How To

Survive The Winter: Cold Water Surfing Tips

Cold Water Surfing | ActionHub

Winter is finally here and for many that means hanging up their wetsuit until the water warms up again in the spring.

For those that aren’t scared by the idea of braving the icy waters, winter can be an ideal time to get out there and work on their surf skills, posing a fresh – and bracing – new challenge to keep water sports fans occupied this season.

If you’re thinking of getting into the water this winter, follow these cold-water surfing tips to stay safe and get the most out of the waves.

1. Winter Warming Kit

When it comes to the kit, you’ll need to prepare yourself when facing such low temperatures out in the water, and this may require a little bit of investment.

A full wetsuit is a must to stay warm as temperatures drop. Go for one that covers your full arms and legs. Your skin should come into as little contact with the cold water as possible to keep warm, just as you would during this season on land.

A winter wetsuit is the best investment you can make if you’re taking up cold water surfing, with high-quality neoprene, a thickness of approximately 5mm and a thermal lining for insulation when you’re taking on those waves. A suit with liquid-sealed seams will also be especially helpful for keeping water out, allowing you to concentrate on enhancing your surfing skills and chasing the biggest wave.

As for the rest of your kit, accessories including a neoprene hood, gloves, and boots are highly advisable to protect against the falling temperatures of the water. If you’re an experienced cold water surfer and are planning on frequently heading out into the water this season, it’s also a good idea to pack some earplugs to prevent the dreaded surfer’s ear.

2. Surf’s Up: A Winter Surfboard

One of the main parts of your cold-water surfing kit is, of course, your surfboard. While it is possible to continue to use a standard board during the winter season, a larger surfboard with more volume is recommended to face greater and supposedly heavier, more powerful waves. A bigger board will also be helpful as you’ll be wearing a less flexible, denser wetsuit in winter.

3. Seal Your Skin

All sports can come with the risk of injury, but with cold water surfing the risk of drying out and damaging your skin can be easily avoided. Add moisturizer and Vaseline to your kit and put on a thick layer of both before and after your surfing session. Doing this will protect your skin from the abrasive properties of the cold water and prevent your lips from becoming cracked and dry. The extra layers will also help to seal your skin in case your wetsuit takes in any water.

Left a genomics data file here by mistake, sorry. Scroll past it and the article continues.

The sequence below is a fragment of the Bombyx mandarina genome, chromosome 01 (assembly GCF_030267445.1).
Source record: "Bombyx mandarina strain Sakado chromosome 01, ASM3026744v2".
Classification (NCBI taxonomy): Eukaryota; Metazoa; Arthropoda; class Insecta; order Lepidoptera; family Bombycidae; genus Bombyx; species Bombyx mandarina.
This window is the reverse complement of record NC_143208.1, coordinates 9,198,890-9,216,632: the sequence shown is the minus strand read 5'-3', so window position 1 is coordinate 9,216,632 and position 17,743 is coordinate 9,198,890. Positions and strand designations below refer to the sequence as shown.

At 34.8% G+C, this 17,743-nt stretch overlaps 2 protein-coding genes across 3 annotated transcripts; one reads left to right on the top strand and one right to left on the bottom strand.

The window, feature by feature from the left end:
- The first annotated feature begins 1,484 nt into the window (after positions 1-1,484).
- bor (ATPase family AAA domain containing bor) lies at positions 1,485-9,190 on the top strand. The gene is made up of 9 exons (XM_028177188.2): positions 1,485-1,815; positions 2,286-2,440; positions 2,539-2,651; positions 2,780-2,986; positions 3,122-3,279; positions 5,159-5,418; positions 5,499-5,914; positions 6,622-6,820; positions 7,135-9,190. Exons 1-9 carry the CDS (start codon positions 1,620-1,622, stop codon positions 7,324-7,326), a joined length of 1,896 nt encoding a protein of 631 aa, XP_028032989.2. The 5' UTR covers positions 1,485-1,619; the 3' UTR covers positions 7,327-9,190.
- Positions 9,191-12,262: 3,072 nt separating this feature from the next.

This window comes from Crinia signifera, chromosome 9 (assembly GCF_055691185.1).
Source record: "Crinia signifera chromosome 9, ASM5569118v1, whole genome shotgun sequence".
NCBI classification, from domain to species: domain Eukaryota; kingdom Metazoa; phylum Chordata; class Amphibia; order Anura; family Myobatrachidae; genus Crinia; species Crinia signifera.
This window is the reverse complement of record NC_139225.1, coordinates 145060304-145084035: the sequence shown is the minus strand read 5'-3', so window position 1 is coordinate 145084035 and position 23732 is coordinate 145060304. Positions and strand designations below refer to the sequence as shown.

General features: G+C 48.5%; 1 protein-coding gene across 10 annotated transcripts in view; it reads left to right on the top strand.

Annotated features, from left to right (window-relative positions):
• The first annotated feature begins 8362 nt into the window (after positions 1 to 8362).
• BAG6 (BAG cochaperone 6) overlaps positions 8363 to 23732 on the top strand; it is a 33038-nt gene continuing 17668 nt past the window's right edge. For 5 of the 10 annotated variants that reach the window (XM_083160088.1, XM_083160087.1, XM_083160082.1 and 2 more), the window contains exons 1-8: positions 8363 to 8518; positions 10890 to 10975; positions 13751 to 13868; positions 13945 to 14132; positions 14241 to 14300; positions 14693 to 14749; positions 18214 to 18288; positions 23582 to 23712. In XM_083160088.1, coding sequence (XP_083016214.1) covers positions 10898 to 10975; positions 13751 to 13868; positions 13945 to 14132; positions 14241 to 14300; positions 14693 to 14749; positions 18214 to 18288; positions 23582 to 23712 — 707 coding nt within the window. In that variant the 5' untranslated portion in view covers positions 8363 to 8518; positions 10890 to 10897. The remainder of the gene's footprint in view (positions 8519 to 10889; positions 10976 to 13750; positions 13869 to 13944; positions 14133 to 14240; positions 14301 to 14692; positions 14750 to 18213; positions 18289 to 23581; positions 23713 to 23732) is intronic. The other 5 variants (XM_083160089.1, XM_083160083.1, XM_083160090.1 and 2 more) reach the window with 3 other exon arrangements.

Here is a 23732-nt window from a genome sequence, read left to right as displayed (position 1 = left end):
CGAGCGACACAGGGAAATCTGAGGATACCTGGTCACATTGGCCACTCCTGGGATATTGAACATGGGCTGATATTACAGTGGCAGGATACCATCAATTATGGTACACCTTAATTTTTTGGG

4. Keep Moving

With cold water surfing, there’s no time to sit still on your board – you’ve got to stay active and keep moving to stay warm. Continue to paddle during your session to ensure the blood is constantly pumping throughout your body and reaches your hands and feet – the areas most likely to be affected by the low temperatures of the water.

It’s vital to conserve as much body heat as possible, so if you are sitting on your surfboard, make sure that your hands are tucked underneath your armpits, or your arms are down by your sides while shrugging your shoulders to increase blood flow.

Don’t forget to keep moving before you get into the water – stretching will help you prepare for your session and warm you up so that you can be ready to face the cold water that is waiting for you.

5. Stay Hydrated

Water is important – you might be heading out into a vast expanse of water, but one of the essential things you need to do before surfing in the cold is to ensure you drink plenty of liquid and stay hydrated.

Make sure that you drink as much water as possible before your session, as this can also help you stay warm and invigorated while surfing.

You should also try to consume a serving of complex carbohydrates and protein before hitting the waves to load up on as much energy as you can.

Any views or opinions expressed in this article are those of the author and do not reflect those of ActionHub. Comments on this article reflect the sole opinions of their writers.

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